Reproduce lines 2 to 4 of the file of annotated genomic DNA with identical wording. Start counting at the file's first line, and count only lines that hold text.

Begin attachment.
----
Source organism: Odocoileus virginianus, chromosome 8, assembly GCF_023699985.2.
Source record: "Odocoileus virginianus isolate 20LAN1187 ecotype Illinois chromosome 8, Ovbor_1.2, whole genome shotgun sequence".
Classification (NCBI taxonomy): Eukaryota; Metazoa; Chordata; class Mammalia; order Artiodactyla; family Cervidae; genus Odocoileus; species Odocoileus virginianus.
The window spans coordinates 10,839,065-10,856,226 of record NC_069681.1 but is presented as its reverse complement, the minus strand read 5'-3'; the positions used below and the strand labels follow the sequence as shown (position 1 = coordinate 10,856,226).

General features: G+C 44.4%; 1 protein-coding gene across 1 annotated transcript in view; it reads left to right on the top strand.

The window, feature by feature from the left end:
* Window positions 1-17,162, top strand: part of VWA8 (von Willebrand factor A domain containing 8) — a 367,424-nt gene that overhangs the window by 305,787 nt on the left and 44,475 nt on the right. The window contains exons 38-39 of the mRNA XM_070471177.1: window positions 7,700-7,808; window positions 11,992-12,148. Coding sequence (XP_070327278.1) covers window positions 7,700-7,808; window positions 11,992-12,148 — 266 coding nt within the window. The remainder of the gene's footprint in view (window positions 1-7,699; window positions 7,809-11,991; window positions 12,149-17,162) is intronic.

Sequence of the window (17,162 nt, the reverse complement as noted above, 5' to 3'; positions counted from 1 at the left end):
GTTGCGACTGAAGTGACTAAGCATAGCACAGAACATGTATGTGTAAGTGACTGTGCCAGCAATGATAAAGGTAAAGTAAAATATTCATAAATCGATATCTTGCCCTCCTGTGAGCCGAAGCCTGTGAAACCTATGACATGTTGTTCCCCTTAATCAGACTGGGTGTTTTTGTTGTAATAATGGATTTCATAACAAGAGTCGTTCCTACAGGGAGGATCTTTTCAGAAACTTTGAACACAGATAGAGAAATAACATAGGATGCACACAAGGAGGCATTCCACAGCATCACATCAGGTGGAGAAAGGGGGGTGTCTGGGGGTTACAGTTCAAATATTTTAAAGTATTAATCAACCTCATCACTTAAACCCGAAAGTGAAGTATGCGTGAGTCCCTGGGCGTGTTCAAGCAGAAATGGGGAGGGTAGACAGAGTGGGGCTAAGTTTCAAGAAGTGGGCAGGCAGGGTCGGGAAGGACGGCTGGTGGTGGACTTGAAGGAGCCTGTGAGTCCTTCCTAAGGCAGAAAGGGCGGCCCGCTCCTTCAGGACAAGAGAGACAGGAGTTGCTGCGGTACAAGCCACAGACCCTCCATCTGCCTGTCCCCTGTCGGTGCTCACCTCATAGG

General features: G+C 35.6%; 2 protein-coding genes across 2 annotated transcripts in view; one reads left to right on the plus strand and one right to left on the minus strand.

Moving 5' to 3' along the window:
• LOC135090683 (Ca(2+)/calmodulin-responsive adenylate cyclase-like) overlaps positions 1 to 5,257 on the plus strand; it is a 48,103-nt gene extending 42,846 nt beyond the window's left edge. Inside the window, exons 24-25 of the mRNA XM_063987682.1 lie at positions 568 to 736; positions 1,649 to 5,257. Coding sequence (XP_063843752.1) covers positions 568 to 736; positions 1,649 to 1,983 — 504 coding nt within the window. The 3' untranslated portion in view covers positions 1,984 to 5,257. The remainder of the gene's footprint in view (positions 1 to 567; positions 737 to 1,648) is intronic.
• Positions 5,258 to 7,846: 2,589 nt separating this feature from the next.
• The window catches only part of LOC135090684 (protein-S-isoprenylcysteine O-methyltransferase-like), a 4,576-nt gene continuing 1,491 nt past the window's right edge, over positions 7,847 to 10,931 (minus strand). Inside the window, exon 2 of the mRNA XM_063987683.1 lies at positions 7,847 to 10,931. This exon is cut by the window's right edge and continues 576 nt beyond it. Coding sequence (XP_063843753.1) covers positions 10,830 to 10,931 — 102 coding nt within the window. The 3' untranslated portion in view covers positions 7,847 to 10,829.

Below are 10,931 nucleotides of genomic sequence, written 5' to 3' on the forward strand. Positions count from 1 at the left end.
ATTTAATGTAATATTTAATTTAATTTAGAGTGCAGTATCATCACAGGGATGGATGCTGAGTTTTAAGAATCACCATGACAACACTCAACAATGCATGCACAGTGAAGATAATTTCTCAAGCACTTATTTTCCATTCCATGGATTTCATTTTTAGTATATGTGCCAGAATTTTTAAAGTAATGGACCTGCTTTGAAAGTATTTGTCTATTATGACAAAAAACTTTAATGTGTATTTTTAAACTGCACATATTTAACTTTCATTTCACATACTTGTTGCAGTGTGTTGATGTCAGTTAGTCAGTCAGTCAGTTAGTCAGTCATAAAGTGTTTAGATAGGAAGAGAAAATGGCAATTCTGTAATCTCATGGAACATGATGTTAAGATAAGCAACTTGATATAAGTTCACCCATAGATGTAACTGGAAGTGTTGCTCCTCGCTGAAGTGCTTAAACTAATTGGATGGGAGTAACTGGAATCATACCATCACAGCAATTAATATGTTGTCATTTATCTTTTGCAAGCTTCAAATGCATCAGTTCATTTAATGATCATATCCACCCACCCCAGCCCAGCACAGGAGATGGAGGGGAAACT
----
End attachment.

Source record: "Odocoileus virginianus isolate 20LAN1187 ecotype Illinois chromosome 8, Ovbor_1.2, whole genome shotgun sequence".
Classification (NCBI taxonomy): Eukaryota; Metazoa; Chordata; class Mammalia; order Artiodactyla; family Cervidae; genus Odocoileus; species Odocoileus virginianus.
The window spans coordinates 10,839,065-10,856,226 of record NC_069681.1 but is presented as its reverse complement, the minus strand read 5'-3'; the positions used below and the strand labels follow the sequence as shown (position 1 = coordinate 10,856,226).